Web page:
Blocked Tear Ducts: Dye Disappearance TestSkip to the navigation
A fluorescein dye disappearance test is used in children and adults to find out whether tears are draining normally from the eyes into the nose.
- One drop of a special dye (fluorescein) or a paper strip containing the dye is placed between the eyelid and the eye.
- After 10 to 15 minutes, the doctor looks in your eye using a blue light. The light can detect very small amounts of fluorescent dye. The doctor may also use the light to look in your throat and inside your nose.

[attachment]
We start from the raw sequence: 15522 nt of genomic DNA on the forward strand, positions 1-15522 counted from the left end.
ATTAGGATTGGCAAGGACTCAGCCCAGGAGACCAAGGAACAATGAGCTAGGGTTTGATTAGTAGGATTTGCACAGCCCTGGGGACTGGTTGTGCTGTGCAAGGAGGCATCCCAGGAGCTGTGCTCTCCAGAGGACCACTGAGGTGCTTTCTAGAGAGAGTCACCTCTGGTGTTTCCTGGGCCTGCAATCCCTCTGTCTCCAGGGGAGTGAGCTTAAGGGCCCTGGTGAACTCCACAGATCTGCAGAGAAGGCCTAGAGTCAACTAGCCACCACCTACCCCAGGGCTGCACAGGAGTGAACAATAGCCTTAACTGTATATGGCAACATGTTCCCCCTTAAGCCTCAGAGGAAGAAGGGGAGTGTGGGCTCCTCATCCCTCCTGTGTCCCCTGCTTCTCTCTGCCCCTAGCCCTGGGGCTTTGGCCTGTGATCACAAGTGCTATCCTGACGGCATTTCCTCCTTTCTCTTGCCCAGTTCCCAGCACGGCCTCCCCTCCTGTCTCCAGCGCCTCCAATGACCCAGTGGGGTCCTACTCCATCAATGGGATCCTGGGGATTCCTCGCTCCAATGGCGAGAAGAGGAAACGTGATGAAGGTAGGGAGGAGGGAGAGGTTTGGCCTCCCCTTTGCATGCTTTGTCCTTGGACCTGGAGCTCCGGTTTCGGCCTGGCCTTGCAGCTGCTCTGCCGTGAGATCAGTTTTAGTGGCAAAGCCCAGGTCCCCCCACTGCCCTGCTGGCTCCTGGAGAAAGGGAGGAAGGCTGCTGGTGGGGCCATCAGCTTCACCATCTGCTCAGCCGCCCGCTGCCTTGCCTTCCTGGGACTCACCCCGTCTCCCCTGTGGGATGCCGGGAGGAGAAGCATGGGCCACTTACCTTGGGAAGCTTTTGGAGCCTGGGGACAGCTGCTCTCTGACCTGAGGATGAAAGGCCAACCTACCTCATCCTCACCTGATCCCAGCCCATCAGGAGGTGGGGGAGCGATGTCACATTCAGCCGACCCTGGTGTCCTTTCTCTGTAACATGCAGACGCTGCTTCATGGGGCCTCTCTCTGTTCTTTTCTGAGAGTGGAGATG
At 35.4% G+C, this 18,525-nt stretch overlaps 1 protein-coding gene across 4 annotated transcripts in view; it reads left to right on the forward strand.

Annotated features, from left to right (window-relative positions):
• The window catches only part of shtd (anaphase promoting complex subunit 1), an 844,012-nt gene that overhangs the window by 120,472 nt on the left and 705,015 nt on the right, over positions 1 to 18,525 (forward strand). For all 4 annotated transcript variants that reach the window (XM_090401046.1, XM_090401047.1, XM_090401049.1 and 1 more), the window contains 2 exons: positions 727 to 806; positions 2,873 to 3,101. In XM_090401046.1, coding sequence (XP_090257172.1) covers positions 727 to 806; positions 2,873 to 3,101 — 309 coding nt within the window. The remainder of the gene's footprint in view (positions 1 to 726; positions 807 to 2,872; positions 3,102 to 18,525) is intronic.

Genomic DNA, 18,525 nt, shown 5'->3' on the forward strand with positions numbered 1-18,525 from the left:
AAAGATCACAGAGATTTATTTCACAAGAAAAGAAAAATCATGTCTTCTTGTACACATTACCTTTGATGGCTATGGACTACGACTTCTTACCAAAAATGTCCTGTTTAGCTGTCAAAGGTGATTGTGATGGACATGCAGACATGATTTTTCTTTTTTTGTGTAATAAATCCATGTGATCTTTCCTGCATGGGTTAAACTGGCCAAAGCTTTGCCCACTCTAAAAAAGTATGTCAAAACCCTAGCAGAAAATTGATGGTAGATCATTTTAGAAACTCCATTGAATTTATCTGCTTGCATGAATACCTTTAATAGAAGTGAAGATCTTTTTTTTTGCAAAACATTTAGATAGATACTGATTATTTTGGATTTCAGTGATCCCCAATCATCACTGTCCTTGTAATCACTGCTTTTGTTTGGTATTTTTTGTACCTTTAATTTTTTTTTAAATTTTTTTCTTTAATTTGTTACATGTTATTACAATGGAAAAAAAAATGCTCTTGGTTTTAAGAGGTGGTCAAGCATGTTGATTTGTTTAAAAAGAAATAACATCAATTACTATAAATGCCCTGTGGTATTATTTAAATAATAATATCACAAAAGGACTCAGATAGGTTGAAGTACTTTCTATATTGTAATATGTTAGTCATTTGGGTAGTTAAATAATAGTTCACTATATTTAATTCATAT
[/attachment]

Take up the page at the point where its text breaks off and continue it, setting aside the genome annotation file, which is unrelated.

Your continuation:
Normally, tears sweep the dye out of the eye and into the tear ducts. If dye stays in the eye, the tear duct may be blocked.
Both eyes are usually tested and compared during this test, which is done after other exams have not clearly shown that the duct is blocked.
A baby may fuss and cry during this test. Parents are often asked to hold and soothe their child while he or she is being tested.
Primary Medical Reviewer John Pope, MD - Pediatrics
Specialist Medical Reviewer Christopher J. Rudnisky, MD, MPH, FRCSC - Ophthalmology
Current as ofNovember 20, 2015
Current as of: November 20, 2015
Author: Healthwise Staff
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